The power of observation in clinical medicine
Department of Family and Community Medicine, Baylor College of Medicine, Houston, TX, Houston, USA
Submitted: 14/07/2020; Accepted: 21/11/2020; Published: 30/11/2020
Int J Med Educ. 2020; 11:250-251; doi: 10.5116/ijme.5fb9.1c9b
© 2020 Fabrizia Faustinella. This is an Open Access article distributed under the terms of the Creative Commons Attribution License which permits unrestricted use of work provided the original work is properly cited. http://creativecommons.org/licenses/by/3.0
To the Editor
Clinical observation and inspection are fundamental to the practice of medicine. They are central aspects of the physical examination as they lead to accurate diagnoses and treatment. The terms observation and inspection are often used interchangeably, although inspection refers specifically to what we can observe visually on the surface of the body, while observation is a broader term that refers to the careful use of our senses to gain physical as well as behavioral information. Something that is immediately visible when evaluating a patient is the color of the skin. This can provide important clues to the underlying medical problem and guide the clinician towards a diagnosis. Suffice to mention the skin pallor in anemia, the yellowing of the skin in jaundice, the bluish hue seen in cyanosis, the cherry red skin color of carbon monoxide poisoning, the patchy loss of skin color in vitiligo, the mottled, marbled appearance of the skin in livido reticularis, the orange skin pigmentation of carotenemia, among many others.
While working at one of our walk-in clinics, I saw a patient who presented with complaints of fatigue, weight loss and abdominal pain. The man, whom I will name Juan, was very concerned because his symptoms were impairing his ability to work and earn a living. He had previous history of histoplasmosis and was unclear if he had received proper treatment for it or not. I continued interviewing the patient while perusing his electronic medical record (EMR), my eyes darting back and forth from him to the computer screen and vice versa. I saw multiple visits in several outpatient primary clinics, walk-in clinics, and emergency departments, all with similar complaints. A number of tests and imaging studies were done, but the various clues to his disease didn't appear to have been tied together at any point in time. It occurred to me that his skin had an unusual tan. I started looking at him more intently, my eyes shifting up and down from his face to his hands. The knuckles were very dark compared to the surrounding skin. I approached him, and on further physical examination, I noticed hyper-pigmented gingival patches, black longitudinal nail bands and darkened palmar creases. The patient's wife became aware of my intense scrutiny of Juan's hands and face, and rightfully guessed that I must have been puzzled by the color of his skin.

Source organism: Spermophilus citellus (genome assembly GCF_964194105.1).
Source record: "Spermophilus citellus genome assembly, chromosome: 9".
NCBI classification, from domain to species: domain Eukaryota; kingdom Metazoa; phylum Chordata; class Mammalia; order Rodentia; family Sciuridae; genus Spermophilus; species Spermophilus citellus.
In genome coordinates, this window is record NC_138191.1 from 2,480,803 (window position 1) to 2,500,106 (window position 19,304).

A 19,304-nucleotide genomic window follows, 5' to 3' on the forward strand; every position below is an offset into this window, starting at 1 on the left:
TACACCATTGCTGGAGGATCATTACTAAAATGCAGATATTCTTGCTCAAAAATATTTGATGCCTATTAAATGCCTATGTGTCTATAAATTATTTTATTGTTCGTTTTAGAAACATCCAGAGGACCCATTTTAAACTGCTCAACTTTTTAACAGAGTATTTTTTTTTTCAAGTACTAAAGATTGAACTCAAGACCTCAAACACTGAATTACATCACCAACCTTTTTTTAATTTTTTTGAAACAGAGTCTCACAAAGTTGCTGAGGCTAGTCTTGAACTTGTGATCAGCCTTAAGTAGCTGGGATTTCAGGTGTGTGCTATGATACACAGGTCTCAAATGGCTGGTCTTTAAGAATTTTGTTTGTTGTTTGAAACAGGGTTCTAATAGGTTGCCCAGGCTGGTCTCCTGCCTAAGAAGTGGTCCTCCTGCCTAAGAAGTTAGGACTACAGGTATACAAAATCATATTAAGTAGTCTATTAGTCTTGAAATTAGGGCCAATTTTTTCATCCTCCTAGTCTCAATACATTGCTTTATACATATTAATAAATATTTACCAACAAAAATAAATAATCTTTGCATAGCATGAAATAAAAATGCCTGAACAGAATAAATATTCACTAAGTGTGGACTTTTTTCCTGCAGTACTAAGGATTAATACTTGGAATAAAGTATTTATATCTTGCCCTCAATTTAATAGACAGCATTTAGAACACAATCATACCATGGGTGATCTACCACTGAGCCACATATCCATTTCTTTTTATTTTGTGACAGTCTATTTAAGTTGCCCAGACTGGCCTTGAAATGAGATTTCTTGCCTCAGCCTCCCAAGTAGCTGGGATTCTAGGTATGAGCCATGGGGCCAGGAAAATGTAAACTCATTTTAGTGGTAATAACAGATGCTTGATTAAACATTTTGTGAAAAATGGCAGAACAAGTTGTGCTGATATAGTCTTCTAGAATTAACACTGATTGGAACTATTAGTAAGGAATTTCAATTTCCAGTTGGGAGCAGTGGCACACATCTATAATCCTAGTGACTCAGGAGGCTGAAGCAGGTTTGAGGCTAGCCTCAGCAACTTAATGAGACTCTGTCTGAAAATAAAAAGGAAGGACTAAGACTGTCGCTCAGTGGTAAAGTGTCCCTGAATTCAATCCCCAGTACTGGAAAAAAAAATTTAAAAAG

"Doctor, my husband's skin was much lighter, just like mine," she said in Spanish, her native language, while pointing at her own face. She added that his color had changed during the past several months, becoming progressively darker.
That was the clue, purely based on clinical observation, which allowed the diagnosis to be made even prior to further workup.
In Juan's case, the hyperpigmentation of the skin unmistakably pointed towards the diagnosis of adrenal insufficiency, especially once considered in association with the other less specific symptoms of fatigue, weight loss and abdominal pain. In addition to that, several tests found in the EMR showed electrolytes abnormalities and MRI findings of bilateral enlargement of the adrenal glands, which are seen in disseminated TB, fungal infections, lymphoma and other conditions, all resulting, if untreated, in adrenal insufficiency. The MRI was one of the many imaging studies requested for further workup of the abdominal pain, but nobody seemed to have paid attention to the enlarged adrenals at any of the various office visits performed by different health care professionals.